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Gestational Diabetes: What are the Effects of Glyburide and Metformin?

With the rising popularity of oral hypoglycemic agents for treating gestational diabetes, a study compared the efficacy and safety of treating gestational diabetes with glyburide versus metformin and their combination.

Oral hypoglycemic agents are now an acceptable option in guidelines for treating gestational diabetes mellitus (GDM) since studies have demonstrated metformin and glyburide as appropriate alternatives to insulin. Not only did a meta-analysis show similar efficacy and safety compared to insulin, but oral hypoglycemic agents are also easier to administer and lower in cost, which makes them a more attractive option and increases patient compliance. However, previous studies comparing glyburide and metformin have conflicting results. Thus, researchers sought to evaluate glyburide versus metformin and their combination in treating GDM.

In a recent study published in Diabetes Care, researchers in Israel compared glyburide versus metformin in GDM treatment and evaluated glycemic control after switching or adding a second oral hypoglycemic drug in the case that the first one failed. The study recruited women between the ages 18 and 45 years that were diagnosed with GDM between 13 and 33 weeks of gestation and who had poor glucose control with diet alone, thus requiring medical therapy.

Patients were randomly allocated to receive either glyburide or metformin with individualized dosing according to their daily glucose chart values as assessed by the GDM clinic physician. If the first treatment failed, the other oral hypoglycemic agent was either added to it in the case of poor glycemic control, or replaced it in the case of discontinuation due to adverse effects. Third-line therapy with insulin was started if the second-line therapy failed.

The study started with 53 patients initiated on glyburide and 51 patients initiated on metformin. Between the two groups, the first-line treatment failure rates due to poor glucose control or adverse effects (hypoglycemia in the glyburide group and gastrointestinal upset in the metformin group) were comparable; 18 for glyburide and 15 for metformin.

However, there was a higher success rate after second-line therapy in the metformin group as only 4% of patients eventually required insulin treatment versus 17% in the glyburide group. When combining the two oral hypoglycemic agents, the overall need for insulin decreased from 33 to 11 patients, indicating that two oral hypoglycemic agents as first- and second-line therapy is effective to control glucose levels in most patients. Average glucose daily values and other maternal and neonatal outcomes and complications were comparable between the two groups.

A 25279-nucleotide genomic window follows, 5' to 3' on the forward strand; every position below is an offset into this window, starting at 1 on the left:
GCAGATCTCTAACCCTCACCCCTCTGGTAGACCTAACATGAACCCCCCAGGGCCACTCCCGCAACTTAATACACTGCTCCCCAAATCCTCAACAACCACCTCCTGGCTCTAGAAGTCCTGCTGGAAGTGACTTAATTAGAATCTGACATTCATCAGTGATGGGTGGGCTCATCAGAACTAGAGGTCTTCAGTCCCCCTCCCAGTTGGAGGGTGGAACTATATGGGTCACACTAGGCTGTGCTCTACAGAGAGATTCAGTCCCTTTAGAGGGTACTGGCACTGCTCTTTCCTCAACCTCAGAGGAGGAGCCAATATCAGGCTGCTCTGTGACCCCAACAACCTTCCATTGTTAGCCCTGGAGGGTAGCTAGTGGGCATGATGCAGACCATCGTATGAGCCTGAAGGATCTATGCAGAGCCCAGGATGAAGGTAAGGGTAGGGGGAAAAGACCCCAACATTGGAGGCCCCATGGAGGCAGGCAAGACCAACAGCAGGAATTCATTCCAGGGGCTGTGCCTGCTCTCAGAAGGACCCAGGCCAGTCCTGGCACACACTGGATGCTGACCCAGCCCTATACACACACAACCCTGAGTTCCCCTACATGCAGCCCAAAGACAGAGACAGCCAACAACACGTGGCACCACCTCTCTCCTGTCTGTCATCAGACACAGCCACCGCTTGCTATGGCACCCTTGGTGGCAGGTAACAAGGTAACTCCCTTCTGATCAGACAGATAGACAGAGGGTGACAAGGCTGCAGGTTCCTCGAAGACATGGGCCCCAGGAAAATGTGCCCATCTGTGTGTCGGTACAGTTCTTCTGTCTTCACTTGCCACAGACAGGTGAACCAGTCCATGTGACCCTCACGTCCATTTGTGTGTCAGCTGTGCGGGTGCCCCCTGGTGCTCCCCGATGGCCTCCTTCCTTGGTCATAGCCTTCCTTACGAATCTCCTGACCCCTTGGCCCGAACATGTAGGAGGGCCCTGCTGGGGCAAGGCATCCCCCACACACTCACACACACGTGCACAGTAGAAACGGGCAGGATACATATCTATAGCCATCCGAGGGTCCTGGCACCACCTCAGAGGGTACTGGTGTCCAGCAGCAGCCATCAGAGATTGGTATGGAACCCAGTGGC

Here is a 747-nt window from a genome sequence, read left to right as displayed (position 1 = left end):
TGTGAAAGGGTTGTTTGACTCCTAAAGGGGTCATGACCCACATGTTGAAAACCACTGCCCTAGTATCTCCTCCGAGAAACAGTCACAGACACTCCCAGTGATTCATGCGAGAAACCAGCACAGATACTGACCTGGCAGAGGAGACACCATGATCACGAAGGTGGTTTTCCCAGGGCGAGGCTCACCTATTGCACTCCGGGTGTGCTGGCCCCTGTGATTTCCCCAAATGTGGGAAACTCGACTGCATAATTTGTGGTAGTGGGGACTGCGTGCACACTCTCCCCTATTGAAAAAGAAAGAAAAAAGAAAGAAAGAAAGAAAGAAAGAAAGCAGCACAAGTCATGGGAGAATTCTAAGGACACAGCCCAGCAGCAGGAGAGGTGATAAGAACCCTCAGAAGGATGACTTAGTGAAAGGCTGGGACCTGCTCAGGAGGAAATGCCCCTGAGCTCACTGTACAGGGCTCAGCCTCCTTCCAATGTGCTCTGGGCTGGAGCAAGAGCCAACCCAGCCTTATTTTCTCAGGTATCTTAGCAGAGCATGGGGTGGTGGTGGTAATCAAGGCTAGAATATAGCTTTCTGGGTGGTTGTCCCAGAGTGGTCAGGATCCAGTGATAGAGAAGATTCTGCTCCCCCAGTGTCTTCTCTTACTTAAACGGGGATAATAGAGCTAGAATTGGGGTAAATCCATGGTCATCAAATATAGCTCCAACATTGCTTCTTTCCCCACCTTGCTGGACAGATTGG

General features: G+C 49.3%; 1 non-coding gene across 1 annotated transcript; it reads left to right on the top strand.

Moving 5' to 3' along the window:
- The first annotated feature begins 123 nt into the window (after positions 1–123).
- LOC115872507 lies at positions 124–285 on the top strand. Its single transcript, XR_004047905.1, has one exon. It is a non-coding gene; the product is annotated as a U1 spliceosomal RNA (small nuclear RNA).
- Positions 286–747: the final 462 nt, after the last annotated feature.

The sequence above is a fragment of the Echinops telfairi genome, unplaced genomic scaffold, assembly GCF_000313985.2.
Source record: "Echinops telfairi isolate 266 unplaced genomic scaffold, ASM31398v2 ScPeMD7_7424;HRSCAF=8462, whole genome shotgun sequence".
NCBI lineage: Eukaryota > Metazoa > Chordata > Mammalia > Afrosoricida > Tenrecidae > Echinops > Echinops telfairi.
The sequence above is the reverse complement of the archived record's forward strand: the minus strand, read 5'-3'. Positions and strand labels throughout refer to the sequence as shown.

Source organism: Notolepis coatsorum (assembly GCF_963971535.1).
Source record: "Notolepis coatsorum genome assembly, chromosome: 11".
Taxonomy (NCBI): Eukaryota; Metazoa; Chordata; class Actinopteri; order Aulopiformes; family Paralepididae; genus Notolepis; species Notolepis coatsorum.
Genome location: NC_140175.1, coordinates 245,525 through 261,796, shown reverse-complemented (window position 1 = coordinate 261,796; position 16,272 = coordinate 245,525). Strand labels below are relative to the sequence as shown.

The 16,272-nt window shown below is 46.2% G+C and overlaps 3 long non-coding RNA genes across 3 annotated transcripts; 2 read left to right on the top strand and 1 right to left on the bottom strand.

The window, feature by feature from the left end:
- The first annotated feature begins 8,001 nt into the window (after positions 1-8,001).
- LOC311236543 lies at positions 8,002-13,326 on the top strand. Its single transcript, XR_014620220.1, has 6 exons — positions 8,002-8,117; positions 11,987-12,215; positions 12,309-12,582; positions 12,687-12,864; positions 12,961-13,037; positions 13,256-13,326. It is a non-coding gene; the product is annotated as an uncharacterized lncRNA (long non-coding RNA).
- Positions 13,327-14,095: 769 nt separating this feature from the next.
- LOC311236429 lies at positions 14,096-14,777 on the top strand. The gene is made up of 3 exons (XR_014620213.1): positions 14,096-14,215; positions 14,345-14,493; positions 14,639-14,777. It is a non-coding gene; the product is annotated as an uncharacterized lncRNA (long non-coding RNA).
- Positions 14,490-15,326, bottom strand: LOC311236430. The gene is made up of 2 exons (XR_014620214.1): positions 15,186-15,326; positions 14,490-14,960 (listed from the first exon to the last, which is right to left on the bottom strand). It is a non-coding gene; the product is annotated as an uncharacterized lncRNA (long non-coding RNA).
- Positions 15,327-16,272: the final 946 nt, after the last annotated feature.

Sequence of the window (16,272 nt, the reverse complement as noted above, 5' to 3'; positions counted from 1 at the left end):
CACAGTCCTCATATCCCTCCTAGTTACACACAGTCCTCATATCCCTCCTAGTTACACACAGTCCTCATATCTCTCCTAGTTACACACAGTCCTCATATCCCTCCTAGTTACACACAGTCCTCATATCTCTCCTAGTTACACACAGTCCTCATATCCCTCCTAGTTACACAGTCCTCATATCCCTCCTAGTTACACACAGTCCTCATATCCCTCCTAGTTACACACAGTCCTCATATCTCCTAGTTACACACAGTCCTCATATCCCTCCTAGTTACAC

This study is the first to evaluate the use of an oral hypoglycemic agent as second-line therapy and reserve insulin as third-line therapy. It was also first to look at primary outcomes of glucose control and treatment failure as a result of poor glucose control or adverse effects, as the researchers felt that treatment failure may give a better indication of which drug is superior in GDM treatment.

Other strengths of the study include the prospective randomized control trial design, high recruitment rate, and multiple evaluated aspects such as glucose control, adverse effects and maternal and neonatal outcomes. The trial, however, was limited to a single site and neither the patients nor the providers were blinded to the treatment given, which should be addressed in future multi-centre designed studies.

Overall, both glyburide and metformin appear to be similar in efficacy and safety and are comparable treatment options for treating GDM. As demonstrated in the study, the protocol of using an oral hypoglycemic agent as second-line therapy resulted in only 11% of patients requiring insulin to control glucose levels. This supports the benefit of adding another oral hypoglycemic agent in the case of first treatment failure instead of switching to insulin.

Written by Maggie Leung, PharmD

Reference: Nachum, Z., Zafran, N., Salim, R., Hissin, N., Hasanein, J., Letova, Y. G., . . . Yefet, E. (2017). Glyburide Versus Metformin and Their Combination for the Treatment of Gestational Diabetes Mellitus: A Randomized Controlled Study. Diabetes Care, 40(3), 332-337. doi:10.2337/dc16-2307

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